According to Crystallex, the Venezuelan government is the alter ego of PDVSA. In other words, PDSVA and the state of Venezuela are essentially one and the same, and so Crystallex should be able to seize CITGO’s shares to collect on the unpaid arbitration award. This interpretation has recently been supported by Chief US District Judge Leonard Stark, who last May ordered the liquidation of CITGO. However, this court order has been suspended until Crystallex gets a license from the US Treasury Department’s Office of Foreign Assets Control (OFAC) in accordance with Executive Order 13384, which prohibits the seizure of Venezuelan assets without OFAC’s authorisation.
OFAC had previously shielded CITGO from creditors until 22 January 2020, and five months ago decided to extend this protection until 22 April. However, this is no guarantee that CITGO will not be liquidated. Shares will be sold once the US sanctions are lifted or whenever OFAC decides to grant a license for its assets to be sold off in order to pay the outstanding debt.
If the estimated value of CITGO is $8 billion, 50.1 per cent of the subsidiary shares could be sold for a total of $4 billion. This would be enough to pay $1.7 billion to the PDVSA 2020 bondholders and $1.4 billion to Crystallex, which comes to a total of $3.1 billion. Even though PDVSA would lose control of CITGO, it would still retain the remaining $900 million and hold 49.9% of the shares. However, there is a risk that CITGO’s real value may be underestimated in the appraisal and its shares will be auctioned off for well below their real price.
Regardless of Venezuela’s humanitarian crisis, CITGO’s liquidation is only a matter of time. No effective measures have been taken to avert it. If the government and the opposition do not reach an agreement, Venezuela will lose CITGO when OFAC grants a licence for its assets to be sold off, or whenever the political situation changes, sanctions are lifted and money-grabbers start competing for the rubble of a broken country.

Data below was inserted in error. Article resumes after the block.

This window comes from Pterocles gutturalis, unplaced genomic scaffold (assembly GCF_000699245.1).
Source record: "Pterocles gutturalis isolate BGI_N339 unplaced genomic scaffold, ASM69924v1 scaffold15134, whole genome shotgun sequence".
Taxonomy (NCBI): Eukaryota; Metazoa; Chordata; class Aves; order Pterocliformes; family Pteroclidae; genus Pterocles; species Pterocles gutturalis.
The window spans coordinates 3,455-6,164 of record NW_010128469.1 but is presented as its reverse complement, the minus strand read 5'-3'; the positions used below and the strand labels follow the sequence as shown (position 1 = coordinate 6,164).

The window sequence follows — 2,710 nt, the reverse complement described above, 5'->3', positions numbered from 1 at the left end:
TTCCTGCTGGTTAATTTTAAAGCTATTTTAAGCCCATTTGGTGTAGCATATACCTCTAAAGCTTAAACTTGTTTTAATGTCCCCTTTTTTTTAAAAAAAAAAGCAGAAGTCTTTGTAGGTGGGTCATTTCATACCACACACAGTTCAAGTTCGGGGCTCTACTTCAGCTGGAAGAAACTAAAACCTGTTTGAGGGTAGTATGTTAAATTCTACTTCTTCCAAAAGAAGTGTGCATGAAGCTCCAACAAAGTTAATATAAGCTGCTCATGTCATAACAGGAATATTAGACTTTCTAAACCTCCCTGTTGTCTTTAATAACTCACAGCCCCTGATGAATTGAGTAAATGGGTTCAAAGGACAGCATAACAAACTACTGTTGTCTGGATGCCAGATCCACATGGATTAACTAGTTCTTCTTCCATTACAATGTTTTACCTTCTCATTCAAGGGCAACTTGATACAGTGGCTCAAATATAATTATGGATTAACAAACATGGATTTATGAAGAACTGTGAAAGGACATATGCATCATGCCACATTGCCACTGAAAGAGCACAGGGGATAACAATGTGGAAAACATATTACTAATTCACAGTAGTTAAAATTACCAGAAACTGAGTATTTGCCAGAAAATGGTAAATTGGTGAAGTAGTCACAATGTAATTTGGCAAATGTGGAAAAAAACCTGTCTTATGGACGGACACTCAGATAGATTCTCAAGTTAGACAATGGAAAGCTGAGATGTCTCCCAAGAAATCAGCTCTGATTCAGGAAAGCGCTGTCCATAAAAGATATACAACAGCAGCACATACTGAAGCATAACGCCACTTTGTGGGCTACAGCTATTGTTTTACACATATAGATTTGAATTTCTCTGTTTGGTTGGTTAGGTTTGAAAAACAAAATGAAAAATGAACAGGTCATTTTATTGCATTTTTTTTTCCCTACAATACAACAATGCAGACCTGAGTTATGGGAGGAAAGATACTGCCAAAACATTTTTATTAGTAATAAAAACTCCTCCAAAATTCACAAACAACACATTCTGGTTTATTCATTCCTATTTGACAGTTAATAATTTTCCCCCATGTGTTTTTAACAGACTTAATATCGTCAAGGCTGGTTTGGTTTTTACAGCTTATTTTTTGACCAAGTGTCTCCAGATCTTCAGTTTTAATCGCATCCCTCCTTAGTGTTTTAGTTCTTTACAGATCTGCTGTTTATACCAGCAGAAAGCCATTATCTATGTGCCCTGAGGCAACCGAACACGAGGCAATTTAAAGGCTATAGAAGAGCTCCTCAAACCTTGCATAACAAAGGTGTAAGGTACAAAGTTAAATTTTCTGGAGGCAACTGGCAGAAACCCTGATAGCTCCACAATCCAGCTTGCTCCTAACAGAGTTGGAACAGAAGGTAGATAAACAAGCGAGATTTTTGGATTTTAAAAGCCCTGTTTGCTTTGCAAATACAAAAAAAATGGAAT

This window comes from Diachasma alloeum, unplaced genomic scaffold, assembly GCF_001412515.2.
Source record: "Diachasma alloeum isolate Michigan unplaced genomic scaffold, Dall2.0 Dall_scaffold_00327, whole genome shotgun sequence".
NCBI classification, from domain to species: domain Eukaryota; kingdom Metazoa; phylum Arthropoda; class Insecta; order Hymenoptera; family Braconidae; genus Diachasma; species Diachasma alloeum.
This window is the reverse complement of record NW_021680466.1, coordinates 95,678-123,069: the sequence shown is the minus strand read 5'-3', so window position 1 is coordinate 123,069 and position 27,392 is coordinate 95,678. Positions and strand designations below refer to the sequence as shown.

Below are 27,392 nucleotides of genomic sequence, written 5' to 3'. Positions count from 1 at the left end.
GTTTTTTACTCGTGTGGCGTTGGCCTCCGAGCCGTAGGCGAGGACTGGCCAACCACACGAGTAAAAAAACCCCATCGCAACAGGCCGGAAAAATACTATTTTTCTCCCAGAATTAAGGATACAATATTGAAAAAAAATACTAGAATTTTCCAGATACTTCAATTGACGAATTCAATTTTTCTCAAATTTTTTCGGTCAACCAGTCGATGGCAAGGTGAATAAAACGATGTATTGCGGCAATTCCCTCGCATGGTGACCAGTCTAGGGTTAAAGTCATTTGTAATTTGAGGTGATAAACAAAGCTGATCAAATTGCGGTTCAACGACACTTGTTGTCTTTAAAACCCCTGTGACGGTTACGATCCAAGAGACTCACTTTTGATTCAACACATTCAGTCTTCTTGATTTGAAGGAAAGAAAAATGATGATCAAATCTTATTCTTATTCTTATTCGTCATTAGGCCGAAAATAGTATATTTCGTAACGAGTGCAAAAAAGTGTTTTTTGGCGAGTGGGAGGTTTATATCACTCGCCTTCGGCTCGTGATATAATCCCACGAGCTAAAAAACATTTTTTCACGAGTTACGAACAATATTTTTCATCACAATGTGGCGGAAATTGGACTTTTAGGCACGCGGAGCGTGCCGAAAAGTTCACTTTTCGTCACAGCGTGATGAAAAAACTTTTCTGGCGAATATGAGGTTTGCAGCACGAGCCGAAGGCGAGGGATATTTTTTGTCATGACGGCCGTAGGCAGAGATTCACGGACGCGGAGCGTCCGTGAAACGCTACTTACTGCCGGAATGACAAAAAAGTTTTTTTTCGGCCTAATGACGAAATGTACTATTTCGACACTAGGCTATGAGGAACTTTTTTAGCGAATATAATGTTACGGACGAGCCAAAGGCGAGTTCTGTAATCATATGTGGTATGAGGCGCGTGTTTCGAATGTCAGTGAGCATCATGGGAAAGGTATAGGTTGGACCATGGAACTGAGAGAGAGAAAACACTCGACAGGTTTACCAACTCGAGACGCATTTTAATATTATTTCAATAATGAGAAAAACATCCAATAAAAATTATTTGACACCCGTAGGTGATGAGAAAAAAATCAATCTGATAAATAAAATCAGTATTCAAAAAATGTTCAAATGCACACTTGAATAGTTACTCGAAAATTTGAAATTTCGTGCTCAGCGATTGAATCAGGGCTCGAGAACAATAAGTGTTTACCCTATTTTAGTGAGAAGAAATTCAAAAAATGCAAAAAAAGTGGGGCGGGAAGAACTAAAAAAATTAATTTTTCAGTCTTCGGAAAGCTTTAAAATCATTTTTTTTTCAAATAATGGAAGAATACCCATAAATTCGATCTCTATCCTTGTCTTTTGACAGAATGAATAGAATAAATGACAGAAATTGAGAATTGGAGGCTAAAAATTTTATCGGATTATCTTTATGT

What can be done? There is a need for Maduro and Guaidó to agree a truce and come up with a common strategy to safeguard PDVSA assets. One thing is clear, whoever eventually governs Venezuela will need this US-based refining conglomerate in order to rebuild the nation. Therefore, as a matter of urgency, they must request a new resolution from the United Nations that will protect the assets of their crisis-torn country from predatory creditors.
Stop Press: it was reported on 1 June that the Maduro government had reached an agreement with opposition leader Juan Guaidó to co-operate for the good of the country to fight the Covid-19 pandemic. The agreement does not mention CITGO, but at least it raises hope that the two leaders may be able to extend their co-operation to an issue with vast implications for the country’s economic survival.
References [ + ]
|1.||↑||Executive Order (E.O.) 13850: ‘Blocking Property of Additional Persons Contributing to the Situation in Venezuela’ – more information here|
|2.||↑||US Department of the Treasury, 28 January 2019|
|3.||↑||“The doctrine whereby the court finds a corporation lacks a separate identity from an individual or corporate shareholder, resulting in injustice to the corporation’s debtors” – Cornell Law School, Legal Information Institute|